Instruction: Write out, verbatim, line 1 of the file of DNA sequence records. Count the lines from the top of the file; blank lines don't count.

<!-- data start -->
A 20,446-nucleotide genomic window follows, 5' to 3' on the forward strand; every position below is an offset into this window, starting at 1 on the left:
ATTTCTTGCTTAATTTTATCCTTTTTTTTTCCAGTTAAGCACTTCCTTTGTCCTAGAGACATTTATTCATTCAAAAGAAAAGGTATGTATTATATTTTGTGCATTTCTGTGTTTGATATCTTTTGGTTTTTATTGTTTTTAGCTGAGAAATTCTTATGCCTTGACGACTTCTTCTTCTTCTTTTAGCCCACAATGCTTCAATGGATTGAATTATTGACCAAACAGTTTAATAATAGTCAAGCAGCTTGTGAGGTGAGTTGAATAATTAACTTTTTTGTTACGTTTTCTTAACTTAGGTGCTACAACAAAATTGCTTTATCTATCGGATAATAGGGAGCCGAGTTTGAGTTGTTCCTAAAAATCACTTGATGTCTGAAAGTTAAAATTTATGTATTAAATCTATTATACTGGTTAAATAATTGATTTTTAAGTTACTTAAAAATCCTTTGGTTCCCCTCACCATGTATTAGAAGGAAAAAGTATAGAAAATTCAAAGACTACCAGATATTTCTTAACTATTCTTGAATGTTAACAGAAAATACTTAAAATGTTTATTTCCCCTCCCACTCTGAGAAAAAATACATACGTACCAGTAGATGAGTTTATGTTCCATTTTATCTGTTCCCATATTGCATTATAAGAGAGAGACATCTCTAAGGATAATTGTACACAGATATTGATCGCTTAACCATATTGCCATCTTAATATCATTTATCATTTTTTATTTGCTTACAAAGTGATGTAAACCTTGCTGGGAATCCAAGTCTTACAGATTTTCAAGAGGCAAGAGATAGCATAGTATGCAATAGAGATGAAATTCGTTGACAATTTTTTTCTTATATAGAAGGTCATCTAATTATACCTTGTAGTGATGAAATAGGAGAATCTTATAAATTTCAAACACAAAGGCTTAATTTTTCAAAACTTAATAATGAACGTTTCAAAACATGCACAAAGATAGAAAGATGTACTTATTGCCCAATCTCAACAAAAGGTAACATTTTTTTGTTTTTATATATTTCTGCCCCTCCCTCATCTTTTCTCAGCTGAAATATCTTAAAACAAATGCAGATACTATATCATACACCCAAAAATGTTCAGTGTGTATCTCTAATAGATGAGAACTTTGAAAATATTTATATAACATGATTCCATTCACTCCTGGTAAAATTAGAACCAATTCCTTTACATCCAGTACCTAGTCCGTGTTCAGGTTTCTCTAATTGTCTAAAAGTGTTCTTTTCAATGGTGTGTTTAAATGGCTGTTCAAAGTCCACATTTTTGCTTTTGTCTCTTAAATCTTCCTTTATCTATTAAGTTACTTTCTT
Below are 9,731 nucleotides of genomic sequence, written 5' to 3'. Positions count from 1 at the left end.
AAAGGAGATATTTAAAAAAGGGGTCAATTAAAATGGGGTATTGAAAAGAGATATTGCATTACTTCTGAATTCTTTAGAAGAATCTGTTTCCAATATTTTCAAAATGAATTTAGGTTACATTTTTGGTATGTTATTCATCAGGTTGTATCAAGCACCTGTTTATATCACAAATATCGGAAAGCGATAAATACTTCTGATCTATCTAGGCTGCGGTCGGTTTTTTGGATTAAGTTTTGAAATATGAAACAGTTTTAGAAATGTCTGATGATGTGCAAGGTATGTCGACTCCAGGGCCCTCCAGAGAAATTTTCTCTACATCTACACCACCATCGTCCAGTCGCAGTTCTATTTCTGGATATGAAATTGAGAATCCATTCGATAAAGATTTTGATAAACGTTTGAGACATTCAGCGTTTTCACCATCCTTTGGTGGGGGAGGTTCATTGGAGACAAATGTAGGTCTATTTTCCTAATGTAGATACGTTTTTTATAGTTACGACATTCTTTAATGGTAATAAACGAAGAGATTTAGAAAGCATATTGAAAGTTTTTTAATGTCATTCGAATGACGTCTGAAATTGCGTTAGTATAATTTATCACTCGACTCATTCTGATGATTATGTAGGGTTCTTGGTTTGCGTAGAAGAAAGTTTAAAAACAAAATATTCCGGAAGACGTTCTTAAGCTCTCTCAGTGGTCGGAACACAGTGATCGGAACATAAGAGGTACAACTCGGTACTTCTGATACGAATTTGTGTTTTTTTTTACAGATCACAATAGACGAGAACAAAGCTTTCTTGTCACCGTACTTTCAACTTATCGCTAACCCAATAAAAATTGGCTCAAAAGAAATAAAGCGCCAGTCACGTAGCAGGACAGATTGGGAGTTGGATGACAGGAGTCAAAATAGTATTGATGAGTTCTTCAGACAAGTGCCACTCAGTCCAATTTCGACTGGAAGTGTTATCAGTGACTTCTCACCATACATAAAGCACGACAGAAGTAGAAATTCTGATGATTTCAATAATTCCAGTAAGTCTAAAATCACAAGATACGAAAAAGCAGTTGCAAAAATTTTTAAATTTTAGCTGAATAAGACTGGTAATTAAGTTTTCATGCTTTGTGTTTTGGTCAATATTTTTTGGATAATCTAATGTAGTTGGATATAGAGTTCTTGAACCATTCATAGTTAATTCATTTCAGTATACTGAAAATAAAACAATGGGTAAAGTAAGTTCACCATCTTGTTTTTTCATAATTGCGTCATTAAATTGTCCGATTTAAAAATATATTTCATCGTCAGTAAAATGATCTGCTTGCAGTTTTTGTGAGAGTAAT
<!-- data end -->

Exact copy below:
A 20,446-nucleotide genomic window follows, 5' to 3' on the forward strand; every position below is an offset into this window, starting at 1 on the left: